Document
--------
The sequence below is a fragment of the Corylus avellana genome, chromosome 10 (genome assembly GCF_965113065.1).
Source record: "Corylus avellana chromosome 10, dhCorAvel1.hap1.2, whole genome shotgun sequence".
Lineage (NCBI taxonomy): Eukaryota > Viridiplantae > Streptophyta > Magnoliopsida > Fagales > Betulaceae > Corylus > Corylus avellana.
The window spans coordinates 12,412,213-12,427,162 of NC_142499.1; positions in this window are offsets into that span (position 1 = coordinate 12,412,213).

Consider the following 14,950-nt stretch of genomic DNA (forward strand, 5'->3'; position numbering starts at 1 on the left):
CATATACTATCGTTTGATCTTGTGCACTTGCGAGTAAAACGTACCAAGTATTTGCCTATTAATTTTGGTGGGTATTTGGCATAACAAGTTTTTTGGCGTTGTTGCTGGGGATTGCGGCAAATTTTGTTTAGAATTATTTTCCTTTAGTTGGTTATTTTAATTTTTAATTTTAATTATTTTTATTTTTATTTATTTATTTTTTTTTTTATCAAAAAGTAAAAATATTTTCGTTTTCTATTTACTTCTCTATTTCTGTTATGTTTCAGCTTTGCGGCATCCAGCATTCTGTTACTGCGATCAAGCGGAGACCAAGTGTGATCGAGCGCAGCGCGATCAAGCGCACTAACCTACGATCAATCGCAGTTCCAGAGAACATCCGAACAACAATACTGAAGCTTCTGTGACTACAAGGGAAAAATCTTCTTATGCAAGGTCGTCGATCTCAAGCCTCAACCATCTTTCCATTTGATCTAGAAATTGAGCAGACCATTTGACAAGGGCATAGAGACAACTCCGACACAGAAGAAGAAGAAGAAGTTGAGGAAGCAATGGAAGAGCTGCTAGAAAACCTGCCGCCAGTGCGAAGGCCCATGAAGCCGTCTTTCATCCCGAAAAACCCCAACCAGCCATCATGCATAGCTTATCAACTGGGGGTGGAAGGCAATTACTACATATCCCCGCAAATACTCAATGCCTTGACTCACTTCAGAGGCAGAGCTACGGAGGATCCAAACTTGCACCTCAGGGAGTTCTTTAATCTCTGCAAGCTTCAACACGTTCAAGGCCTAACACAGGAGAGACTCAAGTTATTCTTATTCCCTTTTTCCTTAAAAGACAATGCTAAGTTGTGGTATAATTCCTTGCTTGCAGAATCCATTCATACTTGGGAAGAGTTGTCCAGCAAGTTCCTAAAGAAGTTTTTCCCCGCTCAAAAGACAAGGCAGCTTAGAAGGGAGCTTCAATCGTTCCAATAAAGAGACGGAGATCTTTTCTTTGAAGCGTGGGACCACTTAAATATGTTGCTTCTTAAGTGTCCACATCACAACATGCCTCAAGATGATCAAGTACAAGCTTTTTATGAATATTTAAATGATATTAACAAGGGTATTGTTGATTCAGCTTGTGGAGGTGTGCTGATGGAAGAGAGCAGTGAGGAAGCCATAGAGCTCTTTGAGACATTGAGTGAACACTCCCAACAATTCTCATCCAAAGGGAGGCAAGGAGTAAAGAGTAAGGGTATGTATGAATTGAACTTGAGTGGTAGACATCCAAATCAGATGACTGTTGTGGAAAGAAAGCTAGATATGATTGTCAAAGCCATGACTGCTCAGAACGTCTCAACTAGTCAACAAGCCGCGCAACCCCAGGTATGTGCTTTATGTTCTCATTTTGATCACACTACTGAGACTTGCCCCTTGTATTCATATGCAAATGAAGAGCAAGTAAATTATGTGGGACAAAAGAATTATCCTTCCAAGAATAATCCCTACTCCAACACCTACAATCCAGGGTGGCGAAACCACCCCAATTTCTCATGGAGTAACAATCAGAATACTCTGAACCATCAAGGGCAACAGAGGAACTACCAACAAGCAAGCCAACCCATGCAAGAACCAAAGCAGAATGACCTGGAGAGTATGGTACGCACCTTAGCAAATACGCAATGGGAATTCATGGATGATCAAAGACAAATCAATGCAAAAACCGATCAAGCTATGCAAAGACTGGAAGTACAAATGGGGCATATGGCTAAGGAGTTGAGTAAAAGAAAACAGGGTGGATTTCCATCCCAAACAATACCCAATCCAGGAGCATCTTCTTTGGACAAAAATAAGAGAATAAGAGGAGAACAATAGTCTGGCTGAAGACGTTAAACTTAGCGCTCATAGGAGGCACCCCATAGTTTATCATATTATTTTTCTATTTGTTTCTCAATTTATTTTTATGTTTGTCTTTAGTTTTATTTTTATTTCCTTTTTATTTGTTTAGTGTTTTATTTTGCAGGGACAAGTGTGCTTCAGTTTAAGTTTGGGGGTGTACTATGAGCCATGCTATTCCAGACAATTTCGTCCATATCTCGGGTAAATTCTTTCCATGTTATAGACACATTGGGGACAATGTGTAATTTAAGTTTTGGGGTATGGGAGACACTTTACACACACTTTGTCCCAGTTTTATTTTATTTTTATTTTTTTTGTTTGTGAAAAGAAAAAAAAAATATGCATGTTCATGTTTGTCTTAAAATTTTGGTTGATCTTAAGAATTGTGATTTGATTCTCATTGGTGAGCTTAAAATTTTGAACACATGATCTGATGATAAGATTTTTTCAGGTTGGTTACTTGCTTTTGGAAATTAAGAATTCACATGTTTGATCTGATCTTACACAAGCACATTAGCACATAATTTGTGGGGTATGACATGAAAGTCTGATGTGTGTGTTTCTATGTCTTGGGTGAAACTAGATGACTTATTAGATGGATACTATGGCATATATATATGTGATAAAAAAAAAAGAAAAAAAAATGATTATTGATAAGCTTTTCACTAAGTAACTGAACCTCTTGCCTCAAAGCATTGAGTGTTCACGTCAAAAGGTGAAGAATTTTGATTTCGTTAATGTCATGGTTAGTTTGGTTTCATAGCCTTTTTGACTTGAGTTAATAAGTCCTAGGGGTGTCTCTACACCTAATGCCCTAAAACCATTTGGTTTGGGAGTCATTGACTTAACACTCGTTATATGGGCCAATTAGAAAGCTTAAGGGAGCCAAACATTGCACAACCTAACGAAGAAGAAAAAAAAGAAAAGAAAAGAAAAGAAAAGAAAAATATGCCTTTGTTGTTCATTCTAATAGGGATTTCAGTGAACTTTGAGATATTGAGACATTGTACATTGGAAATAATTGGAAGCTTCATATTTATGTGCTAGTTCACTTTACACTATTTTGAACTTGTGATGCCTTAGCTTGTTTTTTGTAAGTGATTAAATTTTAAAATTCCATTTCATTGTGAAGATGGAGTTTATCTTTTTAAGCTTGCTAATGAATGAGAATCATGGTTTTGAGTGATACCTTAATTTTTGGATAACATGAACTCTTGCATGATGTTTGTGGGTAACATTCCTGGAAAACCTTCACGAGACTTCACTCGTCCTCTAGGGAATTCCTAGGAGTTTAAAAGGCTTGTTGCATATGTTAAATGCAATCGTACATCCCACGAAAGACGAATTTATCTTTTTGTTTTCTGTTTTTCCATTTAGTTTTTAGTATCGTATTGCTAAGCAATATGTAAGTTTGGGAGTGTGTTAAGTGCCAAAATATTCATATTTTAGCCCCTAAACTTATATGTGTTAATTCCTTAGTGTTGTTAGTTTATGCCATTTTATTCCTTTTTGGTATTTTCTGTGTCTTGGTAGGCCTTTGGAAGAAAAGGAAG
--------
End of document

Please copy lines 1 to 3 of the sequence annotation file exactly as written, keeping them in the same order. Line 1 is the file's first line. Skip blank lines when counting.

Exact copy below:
The sequence below is a fragment of the Corylus avellana genome, chromosome 10 (genome assembly GCF_965113065.1).
Source record: "Corylus avellana chromosome 10, dhCorAvel1.hap1.2, whole genome shotgun sequence".
Lineage (NCBI taxonomy): Eukaryota > Viridiplantae > Streptophyta > Magnoliopsida > Fagales > Betulaceae > Corylus > Corylus avellana.